NewFarm.Org: What does Waterkeepers want to see happen at the Pennsylvania Hog Summit?

Odefey: We would like to tailor the coming event to meet the needs of the Pennsylvania activist and farming communities. To do so, we will invite experts to provide relevant information on CAFO related topics, e.g, the latest news on the antibiotic resistance front, an update on the new EPA CAFO regulations (to be released in January 2003) and Farm Bill EQIP program, recent developments in pollution research and legal strategies. We
will also offer sessions focused on building activist skills and effectiveness, often building on the experiences of other citizens/organizations from around the country.

For the Summit to be an effective tool, it cannot take place in a vacuum. One of the main reasons for hosting it in Pennsylvania is that the event fits in as a capacity building component of an on-going, broadly based, and state-wide effort to oppose the industrialization of pig production.

NewFarm.Org: What have been the good things to come from the North Carolina (2001) and Iowa (2002) summits?

Odefey: One of the most positive outcomes of the two previous summits has been the
increased coordination between activists, concerned citizens, academics, and public interest groups. The summit provides a much-needed forum for building relationships and connecting with people or groups who can provide needed expertise or support.

Following the Iowa Summit, we were able to build partnerships with local attorneys who then offered legal advice to farmers and other Iowa residents affected by nearby CAFOs. We were able to bring the valuable work of academic researchers to a new audience, and we were able to highlight the successes of "alternative" pig farming systems.

Really, though, I would argue that confinement is the real "alternative" to good old sustainable methods.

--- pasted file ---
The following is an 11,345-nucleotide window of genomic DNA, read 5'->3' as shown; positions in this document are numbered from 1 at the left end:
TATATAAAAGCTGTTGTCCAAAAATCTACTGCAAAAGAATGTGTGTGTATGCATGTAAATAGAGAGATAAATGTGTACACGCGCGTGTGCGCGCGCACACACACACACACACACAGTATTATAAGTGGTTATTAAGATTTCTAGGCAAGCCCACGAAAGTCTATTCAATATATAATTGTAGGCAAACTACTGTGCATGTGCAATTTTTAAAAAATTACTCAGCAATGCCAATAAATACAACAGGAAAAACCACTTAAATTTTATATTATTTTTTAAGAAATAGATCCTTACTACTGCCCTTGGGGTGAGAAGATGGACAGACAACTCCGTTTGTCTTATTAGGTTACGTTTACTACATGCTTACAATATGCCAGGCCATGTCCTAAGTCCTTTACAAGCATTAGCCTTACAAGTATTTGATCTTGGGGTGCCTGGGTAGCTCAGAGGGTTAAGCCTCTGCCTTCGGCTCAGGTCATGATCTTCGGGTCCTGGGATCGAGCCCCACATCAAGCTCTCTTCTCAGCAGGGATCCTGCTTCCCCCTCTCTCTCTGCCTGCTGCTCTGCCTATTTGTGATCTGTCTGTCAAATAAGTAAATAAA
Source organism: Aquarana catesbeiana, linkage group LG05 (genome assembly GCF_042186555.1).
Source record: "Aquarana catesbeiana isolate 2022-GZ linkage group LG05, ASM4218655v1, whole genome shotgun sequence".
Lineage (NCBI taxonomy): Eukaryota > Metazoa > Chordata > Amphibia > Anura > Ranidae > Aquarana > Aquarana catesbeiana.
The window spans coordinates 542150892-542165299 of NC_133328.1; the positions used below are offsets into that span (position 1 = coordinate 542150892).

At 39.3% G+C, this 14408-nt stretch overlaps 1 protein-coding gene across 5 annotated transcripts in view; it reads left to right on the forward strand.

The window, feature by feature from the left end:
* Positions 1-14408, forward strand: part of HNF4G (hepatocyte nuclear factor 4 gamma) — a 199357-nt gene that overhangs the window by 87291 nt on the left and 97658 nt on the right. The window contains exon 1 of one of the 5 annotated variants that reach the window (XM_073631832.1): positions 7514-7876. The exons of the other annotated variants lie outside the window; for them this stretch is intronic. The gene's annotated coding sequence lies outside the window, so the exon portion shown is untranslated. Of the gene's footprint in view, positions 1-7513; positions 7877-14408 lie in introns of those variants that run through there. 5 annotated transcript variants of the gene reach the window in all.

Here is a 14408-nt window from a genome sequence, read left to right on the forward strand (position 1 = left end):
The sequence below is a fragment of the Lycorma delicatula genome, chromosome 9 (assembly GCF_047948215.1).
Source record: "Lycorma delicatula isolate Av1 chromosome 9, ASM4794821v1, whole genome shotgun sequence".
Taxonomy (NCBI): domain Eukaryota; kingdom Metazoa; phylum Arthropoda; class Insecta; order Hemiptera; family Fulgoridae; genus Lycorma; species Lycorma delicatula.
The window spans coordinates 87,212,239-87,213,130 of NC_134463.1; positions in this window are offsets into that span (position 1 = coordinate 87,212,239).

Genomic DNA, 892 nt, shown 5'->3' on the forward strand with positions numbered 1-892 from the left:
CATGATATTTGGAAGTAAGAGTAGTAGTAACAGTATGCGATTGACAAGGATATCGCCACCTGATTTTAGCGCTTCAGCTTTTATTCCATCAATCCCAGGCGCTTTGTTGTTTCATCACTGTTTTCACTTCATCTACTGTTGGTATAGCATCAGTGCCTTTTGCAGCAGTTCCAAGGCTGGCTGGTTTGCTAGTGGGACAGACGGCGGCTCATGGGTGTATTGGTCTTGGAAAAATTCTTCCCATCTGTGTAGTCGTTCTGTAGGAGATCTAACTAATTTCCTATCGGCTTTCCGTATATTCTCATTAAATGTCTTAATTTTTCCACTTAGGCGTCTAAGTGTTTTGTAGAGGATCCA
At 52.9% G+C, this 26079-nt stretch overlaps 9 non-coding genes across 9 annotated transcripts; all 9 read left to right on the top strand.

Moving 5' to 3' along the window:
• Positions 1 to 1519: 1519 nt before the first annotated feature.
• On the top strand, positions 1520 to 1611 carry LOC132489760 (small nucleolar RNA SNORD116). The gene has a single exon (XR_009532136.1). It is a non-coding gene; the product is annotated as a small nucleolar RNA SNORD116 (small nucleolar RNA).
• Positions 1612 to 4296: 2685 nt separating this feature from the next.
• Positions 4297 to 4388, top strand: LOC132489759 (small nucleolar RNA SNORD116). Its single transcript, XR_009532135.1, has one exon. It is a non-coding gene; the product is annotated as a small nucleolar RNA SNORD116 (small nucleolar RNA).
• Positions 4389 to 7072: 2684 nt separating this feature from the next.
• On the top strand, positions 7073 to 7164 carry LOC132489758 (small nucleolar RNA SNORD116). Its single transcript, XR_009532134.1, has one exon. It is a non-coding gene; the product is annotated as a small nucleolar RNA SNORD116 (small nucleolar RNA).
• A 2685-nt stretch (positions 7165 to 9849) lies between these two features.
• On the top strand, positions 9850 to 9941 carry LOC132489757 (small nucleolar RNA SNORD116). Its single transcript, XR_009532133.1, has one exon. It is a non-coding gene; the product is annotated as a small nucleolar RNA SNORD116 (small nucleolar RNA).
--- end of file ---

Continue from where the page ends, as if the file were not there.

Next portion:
NewFarm.Org: What is your approach to bringing CAFO production to public accountability?

Odefey: Waterkeeper Alliance has a four-prong strategy for confronting industrial
hog production and the pollution it causes.

First, we will bring lawsuits against polluting corporate factory farms to force them to clean up their act and to bring about operational changes throughout the industry. We
currently have Clean Water Act and RCRA suits pending against two Smithfield
facilities in North Carolina, with an expected trial next fall, and have just filed challenges to North Carolina's general NPDES permits for feedlots.

Secondly, we are actively engaged in developing consumer education and action programs to spread the word about the negative impacts of factory farming and the positive benefits of buying from sustainable -- even local -- farmers.

Third, we strive to provide information and resources to activists and concerned citizens. The summit is the largest and most visible of our efforts towards this end.

And finally, we are very actively advocating for improved CAFO regulations and policy, at both the national and state levels. We have worked very hard, along with our coalition partners in the Clean Water Network, to represent an environmental perspective before the EPA as it develops the new CAFO regulations, and are engaged in similar dialogues
with a number of states.

NewFarm.Org: Who are your partners for Hog Summit 2003?

Odefey: The previous summits enjoyed tremendous support from the Animal Welfare Institute (AWI), Niman Ranch, and a collection of very effective local activist groups in North Carolina and Iowa. We could not have succeeded without their help. The coming year gives us another chance to work with our long-time partners, such as AWI and GRACE, and to develop new friendships. Waterkeeper is honored to have as co-sponsors the PIG Alliance, PennFuture and the Pennsylvania Association for Sustainable Agriculture (PASA).